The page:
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Lance Leaf Sundew (Drosera adelae)


Drosera adelae, commonly known as the lance-leaved sundew, is a carnivorous plant in the genus Drosera that is endemic to Queensland, Australia. Drosera adelae is a tropical perennial plant that produces long, sword-shaped leaves in a basal rosette. The leaves, like most other Drosera species, are covered with sticky, stalked tentacles that secrete the prey-capturing glue. Tentacle movement in this species, unlike other Drosera, is minimal and slow to the point of being barely noticeable. The leaves are narrowly lanceolate and are typically 10–25 cm (4–10 in) long and 7–10 mm wide. The lower surface of the leaves are glabrous and petioles are either very short or absent. Inflorescences are one-sided raceme and up to 35 cm (14 in) long, bearing many red, reddish orange, or cream coloured flowers from June to November. The five petals produce a perfect pentagon shape. Drosera adelae reproduces rapidly by asexual means, generating new plantlets from the spreading roots, which means this species is often found in large clumps. This species has a diploid chromosome number of 2n = 30, though a cultivated cytotype of the species had been reported as having 2n = 28, which botanist Fernando Rivadavia suggested may represent different forms of the species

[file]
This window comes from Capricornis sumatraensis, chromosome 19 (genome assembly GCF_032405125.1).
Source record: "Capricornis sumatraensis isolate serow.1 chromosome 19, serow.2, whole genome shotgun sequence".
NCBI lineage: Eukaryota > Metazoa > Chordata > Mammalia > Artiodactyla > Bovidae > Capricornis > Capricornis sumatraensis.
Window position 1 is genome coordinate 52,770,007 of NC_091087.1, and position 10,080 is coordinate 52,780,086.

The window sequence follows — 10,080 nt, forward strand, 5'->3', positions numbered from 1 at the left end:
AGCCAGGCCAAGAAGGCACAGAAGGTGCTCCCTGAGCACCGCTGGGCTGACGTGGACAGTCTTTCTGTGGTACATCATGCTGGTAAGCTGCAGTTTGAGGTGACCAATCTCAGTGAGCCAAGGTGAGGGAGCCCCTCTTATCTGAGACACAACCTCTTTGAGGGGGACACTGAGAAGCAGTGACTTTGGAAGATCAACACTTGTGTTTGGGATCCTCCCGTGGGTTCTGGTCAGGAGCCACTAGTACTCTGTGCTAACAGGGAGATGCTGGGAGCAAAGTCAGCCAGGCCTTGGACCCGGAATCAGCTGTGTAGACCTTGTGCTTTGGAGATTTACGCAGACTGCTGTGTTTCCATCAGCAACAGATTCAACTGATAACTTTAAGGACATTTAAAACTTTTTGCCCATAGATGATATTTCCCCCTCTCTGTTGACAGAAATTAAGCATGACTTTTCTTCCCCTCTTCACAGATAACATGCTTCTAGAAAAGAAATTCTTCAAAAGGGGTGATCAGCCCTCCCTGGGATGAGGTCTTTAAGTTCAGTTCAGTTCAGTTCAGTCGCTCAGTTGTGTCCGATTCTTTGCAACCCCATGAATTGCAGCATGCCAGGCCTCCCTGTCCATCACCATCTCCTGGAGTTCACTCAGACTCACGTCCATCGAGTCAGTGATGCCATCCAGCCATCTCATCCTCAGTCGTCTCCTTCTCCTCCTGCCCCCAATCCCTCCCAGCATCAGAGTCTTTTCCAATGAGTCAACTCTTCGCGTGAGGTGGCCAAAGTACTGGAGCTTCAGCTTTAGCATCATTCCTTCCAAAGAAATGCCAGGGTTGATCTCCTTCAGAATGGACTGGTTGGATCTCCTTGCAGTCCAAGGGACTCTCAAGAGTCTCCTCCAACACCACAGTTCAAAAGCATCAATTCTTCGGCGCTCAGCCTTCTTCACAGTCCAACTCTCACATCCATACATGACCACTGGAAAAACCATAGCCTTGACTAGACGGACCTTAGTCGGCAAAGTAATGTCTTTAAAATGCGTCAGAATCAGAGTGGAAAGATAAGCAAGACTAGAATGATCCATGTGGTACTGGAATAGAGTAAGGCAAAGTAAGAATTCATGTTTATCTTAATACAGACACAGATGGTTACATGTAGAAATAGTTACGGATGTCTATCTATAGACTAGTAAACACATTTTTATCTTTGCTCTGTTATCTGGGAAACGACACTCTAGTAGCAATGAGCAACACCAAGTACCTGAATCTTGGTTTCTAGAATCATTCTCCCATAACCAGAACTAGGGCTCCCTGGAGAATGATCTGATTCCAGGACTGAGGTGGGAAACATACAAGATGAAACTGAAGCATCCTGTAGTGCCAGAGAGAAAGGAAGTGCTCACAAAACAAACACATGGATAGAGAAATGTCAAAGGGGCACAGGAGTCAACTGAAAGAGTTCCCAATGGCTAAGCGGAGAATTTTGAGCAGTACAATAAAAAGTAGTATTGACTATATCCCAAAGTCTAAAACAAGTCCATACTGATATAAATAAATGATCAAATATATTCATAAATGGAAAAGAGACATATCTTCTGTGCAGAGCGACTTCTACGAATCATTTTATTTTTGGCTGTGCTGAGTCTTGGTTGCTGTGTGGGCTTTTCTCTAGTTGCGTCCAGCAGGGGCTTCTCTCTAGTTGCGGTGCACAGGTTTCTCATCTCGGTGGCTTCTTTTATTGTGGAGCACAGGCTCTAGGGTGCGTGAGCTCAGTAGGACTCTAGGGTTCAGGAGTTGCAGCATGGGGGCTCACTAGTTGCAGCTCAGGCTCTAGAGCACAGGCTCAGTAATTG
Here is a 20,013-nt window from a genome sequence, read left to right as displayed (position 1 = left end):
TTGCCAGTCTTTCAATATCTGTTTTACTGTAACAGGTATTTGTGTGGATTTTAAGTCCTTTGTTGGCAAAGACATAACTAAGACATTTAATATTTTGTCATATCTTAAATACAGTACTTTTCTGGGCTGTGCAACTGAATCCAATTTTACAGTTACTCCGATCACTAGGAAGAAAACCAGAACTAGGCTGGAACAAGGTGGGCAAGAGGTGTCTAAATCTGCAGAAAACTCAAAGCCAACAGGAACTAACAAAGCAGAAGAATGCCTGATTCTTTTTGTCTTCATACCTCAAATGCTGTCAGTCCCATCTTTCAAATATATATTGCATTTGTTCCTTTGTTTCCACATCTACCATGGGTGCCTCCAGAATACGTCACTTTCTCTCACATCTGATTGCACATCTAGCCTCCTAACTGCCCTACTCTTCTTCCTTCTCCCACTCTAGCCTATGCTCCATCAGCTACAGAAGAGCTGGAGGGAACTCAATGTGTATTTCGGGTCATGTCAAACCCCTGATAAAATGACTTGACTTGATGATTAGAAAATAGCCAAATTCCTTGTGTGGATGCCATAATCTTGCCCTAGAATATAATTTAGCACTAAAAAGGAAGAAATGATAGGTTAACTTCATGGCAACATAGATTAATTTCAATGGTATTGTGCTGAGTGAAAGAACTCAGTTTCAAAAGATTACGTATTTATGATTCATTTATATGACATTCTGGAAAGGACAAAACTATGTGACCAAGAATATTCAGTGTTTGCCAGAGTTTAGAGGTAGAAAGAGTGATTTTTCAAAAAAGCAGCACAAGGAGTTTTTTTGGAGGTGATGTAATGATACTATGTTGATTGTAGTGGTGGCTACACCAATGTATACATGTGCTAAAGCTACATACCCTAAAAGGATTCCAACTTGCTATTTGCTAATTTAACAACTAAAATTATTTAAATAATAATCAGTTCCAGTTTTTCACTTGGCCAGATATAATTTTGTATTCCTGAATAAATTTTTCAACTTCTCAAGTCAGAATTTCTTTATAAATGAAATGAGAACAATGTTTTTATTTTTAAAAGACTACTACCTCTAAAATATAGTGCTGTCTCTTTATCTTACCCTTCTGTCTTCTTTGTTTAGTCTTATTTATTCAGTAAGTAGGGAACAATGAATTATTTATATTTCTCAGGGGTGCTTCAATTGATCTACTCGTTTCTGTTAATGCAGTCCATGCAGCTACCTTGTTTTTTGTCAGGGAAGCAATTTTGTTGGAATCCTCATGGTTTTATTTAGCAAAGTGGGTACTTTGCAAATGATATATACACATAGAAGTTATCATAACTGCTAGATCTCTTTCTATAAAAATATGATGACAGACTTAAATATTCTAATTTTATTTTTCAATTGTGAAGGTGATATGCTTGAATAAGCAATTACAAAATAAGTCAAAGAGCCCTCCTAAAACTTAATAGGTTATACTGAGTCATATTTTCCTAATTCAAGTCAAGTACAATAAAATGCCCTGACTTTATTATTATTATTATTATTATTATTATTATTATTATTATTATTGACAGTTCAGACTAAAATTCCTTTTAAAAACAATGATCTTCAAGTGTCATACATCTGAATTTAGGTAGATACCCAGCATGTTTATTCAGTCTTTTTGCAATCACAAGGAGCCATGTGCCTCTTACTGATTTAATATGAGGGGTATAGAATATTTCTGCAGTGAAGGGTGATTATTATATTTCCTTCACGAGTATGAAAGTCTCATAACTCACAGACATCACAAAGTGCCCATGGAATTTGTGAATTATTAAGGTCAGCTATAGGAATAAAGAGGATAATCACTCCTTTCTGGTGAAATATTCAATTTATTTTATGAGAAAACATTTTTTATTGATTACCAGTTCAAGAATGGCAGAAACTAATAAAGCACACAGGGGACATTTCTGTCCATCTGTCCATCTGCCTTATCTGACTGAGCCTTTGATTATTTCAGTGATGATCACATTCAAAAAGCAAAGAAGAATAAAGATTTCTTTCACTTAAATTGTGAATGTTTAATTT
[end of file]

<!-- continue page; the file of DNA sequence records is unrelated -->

Taxonomic tree

  • Domain: Eukarya

    • Kingdom: Plantae

      • Phylum:

        • Class: Magnoliopsida

          • Order: Caryophyllales

            • Family: Droseraceae

              • Genus: Drosera